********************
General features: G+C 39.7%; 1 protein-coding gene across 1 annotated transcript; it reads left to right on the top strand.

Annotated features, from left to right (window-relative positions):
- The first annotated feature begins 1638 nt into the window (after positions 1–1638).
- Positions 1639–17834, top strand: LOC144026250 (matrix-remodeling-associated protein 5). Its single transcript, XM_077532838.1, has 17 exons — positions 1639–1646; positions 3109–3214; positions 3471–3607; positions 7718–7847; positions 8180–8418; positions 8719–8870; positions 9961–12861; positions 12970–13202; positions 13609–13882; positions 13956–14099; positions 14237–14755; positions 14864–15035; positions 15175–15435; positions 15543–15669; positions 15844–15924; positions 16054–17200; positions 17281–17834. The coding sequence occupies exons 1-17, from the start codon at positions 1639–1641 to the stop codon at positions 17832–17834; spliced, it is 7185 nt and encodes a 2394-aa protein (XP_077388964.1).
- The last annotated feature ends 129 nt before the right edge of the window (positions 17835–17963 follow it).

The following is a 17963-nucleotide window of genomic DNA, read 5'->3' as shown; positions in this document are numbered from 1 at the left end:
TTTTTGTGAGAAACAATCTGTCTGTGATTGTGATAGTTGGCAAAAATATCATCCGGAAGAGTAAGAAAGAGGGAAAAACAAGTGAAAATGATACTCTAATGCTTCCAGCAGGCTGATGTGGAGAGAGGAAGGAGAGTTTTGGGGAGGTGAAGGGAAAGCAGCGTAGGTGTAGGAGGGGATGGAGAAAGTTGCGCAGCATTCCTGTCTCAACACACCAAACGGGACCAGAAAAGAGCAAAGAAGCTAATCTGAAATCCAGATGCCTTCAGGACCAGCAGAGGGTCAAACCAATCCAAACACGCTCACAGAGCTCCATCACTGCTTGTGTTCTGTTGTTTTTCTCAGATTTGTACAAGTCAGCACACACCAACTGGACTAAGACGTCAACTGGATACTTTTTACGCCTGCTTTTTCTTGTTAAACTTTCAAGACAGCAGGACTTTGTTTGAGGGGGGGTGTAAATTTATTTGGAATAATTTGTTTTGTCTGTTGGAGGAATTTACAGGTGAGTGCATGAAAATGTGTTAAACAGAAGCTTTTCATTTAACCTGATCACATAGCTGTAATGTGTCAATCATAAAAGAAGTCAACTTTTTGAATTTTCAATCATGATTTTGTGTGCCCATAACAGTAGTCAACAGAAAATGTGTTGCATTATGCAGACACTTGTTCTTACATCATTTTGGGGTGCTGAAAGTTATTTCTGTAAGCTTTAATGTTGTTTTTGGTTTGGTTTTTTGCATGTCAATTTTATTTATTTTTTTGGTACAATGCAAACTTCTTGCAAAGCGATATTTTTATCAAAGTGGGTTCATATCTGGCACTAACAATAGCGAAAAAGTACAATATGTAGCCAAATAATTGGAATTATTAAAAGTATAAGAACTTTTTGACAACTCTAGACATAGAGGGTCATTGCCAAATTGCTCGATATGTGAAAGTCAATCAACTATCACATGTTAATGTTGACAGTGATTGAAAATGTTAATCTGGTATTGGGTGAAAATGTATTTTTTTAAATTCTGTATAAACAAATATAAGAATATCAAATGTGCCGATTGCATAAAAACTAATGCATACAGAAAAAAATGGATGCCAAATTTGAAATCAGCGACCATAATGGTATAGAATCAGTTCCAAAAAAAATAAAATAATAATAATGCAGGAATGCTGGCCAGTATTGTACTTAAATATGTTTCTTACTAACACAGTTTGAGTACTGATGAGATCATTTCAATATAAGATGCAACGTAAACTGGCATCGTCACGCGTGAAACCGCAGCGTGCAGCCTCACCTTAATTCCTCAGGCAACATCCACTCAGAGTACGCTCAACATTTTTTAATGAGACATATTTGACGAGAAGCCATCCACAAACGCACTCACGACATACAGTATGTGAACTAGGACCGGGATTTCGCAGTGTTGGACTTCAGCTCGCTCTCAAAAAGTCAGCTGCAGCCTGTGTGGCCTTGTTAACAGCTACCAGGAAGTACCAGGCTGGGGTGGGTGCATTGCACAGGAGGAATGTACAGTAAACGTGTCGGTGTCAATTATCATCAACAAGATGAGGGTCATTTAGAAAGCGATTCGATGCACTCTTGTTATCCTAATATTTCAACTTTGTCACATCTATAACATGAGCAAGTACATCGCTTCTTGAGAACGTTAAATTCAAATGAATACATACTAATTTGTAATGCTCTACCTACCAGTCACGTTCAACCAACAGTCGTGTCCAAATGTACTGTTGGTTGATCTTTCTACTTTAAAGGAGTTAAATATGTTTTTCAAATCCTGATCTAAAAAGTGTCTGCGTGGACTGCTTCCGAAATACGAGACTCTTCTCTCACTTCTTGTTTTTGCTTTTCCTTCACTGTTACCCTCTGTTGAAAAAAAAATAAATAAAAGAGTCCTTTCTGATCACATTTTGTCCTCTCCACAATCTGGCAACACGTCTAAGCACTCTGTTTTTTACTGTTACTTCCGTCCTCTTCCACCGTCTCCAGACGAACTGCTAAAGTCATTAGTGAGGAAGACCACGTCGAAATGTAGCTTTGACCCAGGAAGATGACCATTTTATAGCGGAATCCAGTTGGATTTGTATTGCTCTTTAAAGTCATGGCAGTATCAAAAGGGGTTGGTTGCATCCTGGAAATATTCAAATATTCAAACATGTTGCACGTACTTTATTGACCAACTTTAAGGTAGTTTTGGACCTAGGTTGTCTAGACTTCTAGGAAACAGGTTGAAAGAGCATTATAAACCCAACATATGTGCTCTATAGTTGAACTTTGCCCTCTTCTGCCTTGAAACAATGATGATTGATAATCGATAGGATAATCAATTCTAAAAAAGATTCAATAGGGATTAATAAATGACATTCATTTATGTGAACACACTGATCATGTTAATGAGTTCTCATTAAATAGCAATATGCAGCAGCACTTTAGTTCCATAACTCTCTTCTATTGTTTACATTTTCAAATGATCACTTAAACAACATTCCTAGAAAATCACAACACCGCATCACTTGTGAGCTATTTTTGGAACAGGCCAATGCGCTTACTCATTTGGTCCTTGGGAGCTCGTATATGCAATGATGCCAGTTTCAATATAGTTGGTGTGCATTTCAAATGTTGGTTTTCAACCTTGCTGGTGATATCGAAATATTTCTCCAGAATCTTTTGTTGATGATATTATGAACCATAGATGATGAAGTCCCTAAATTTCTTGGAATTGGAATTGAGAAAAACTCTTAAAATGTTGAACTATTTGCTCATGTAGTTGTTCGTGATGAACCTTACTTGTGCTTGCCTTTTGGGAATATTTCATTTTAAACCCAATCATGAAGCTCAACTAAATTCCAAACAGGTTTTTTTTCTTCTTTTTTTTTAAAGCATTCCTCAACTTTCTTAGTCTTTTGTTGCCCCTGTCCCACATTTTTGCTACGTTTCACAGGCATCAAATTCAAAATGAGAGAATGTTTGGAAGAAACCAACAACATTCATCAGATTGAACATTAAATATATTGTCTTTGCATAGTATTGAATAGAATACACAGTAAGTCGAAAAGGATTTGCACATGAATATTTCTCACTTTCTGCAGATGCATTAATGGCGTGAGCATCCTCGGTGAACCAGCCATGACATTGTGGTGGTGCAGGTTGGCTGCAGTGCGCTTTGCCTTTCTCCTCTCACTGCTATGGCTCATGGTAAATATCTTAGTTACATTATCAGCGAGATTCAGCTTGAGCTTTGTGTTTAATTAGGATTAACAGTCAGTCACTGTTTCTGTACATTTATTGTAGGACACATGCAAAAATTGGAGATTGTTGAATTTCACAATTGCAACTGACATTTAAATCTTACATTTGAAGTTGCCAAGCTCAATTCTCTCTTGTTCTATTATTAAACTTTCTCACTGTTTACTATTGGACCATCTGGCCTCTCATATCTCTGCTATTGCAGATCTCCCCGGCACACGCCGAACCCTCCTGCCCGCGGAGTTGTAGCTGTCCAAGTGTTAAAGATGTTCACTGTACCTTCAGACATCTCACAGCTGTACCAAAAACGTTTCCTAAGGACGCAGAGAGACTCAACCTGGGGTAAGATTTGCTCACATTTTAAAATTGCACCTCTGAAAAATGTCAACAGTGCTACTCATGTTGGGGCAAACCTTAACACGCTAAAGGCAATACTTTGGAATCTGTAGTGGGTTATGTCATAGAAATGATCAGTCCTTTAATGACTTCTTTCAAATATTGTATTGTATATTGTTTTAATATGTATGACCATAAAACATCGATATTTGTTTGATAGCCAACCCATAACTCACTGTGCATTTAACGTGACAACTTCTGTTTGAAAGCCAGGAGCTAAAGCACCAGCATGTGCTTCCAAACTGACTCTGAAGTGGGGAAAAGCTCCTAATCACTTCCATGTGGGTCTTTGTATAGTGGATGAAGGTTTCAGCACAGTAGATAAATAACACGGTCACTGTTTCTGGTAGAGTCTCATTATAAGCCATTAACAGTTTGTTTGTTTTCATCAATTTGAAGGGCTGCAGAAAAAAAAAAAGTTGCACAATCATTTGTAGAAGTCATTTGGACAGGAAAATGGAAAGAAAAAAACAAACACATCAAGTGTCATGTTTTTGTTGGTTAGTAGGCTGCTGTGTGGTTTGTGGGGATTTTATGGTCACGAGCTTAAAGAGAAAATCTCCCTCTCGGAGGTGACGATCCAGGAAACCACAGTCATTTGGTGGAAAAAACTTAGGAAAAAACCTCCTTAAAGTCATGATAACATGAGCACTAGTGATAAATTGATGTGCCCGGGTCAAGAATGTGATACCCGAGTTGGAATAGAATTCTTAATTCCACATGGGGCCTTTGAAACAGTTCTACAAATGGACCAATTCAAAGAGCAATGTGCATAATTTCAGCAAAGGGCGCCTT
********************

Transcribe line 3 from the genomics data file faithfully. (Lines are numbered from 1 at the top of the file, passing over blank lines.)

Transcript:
- The first annotated feature begins 1638 nt into the window (after positions 1–1638).